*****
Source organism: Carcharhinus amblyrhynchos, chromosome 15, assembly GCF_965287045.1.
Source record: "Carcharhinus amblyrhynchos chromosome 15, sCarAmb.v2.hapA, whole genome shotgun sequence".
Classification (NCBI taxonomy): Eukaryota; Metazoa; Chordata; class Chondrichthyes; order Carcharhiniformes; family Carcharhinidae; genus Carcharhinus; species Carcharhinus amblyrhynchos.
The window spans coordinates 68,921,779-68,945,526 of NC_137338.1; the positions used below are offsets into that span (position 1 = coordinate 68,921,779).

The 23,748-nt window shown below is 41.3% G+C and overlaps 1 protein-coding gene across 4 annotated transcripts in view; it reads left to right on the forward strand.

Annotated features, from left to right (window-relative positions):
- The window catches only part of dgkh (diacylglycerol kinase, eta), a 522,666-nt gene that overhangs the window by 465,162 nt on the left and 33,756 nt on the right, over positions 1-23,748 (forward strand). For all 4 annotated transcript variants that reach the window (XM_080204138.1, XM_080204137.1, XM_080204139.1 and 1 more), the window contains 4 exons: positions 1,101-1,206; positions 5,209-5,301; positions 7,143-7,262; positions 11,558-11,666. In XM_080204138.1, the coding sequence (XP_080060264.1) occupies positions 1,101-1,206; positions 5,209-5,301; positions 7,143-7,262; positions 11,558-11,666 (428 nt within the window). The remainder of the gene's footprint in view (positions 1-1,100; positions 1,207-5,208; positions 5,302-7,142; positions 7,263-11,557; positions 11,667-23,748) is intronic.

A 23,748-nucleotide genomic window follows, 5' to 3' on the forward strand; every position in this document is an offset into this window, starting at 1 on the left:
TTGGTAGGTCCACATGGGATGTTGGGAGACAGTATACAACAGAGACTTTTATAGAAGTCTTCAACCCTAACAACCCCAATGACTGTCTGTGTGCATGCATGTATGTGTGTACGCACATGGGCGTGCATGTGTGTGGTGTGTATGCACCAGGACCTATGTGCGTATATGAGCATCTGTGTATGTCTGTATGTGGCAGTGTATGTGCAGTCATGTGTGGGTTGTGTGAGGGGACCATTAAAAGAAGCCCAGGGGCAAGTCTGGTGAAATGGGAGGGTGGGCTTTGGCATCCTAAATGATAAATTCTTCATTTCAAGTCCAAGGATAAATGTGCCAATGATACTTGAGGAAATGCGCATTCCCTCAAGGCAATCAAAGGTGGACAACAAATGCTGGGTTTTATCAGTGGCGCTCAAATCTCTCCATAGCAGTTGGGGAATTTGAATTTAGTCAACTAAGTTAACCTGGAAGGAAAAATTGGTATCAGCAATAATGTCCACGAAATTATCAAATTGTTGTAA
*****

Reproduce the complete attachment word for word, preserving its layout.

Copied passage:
Source organism: Carcharhinus amblyrhynchos, chromosome 15, assembly GCF_965287045.1.
Source record: "Carcharhinus amblyrhynchos chromosome 15, sCarAmb.v2.hapA, whole genome shotgun sequence".
Classification (NCBI taxonomy): Eukaryota; Metazoa; Chordata; class Chondrichthyes; order Carcharhiniformes; family Carcharhinidae; genus Carcharhinus; species Carcharhinus amblyrhynchos.
The window spans coordinates 68,921,779-68,945,526 of NC_137338.1; the positions used below are offsets into that span (position 1 = coordinate 68,921,779).

The 23,748-nt window shown below is 41.3% G+C and overlaps 1 protein-coding gene across 4 annotated transcripts in view; it reads left to right on the forward strand.

Annotated features, from left to right (window-relative positions):
- The window catches only part of dgkh (diacylglycerol kinase, eta), a 522,666-nt gene that overhangs the window by 465,162 nt on the left and 33,756 nt on the right, over positions 1-23,748 (forward strand). For all 4 annotated transcript variants that reach the window (XM_080204138.1, XM_080204137.1, XM_080204139.1 and 1 more), the window contains 4 exons: positions 1,101-1,206; positions 5,209-5,301; positions 7,143-7,262; positions 11,558-11,666. In XM_080204138.1, the coding sequence (XP_080060264.1) occupies positions 1,101-1,206; positions 5,209-5,301; positions 7,143-7,262; positions 11,558-11,666 (428 nt within the window). The remainder of the gene's footprint in view (positions 1-1,100; positions 1,207-5,208; positions 5,302-7,142; positions 7,263-11,557; positions 11,667-23,748) is intronic.

A 23,748-nucleotide genomic window follows, 5' to 3' on the forward strand; every position in this document is an offset into this window, starting at 1 on the left:
TTGGTAGGTCCACATGGGATGTTGGGAGACAGTATACAACAGAGACTTTTATAGAAGTCTTCAACCCTAACAACCCCAATGACTGTCTGTGTGCATGCATGTATGTGTGTACGCACATGGGCGTGCATGTGTGTGGTGTGTATGCACCAGGACCTATGTGCGTATATGAGCATCTGTGTATGTCTGTATGTGGCAGTGTATGTGCAGTCATGTGTGGGTTGTGTGAGGGGACCATTAAAAGAAGCCCAGGGGCAAGTCTGGTGAAATGGGAGGGTGGGCTTTGGCATCCTAAATGATAAATTCTTCATTTCAAGTCCAAGGATAAATGTGCCAATGATACTTGAGGAAATGCGCATTCCCTCAAGGCAATCAAAGGTGGACAACAAATGCTGGGTTTTATCAGTGGCGCTCAAATCTCTCCATAGCAGTTGGGGAATTTGAATTTAGTCAACTAAGTTAACCTGGAAGGAAAAATTGGTATCAGCAATAATGTCCACGAAATTATCAAATTGTTGTAA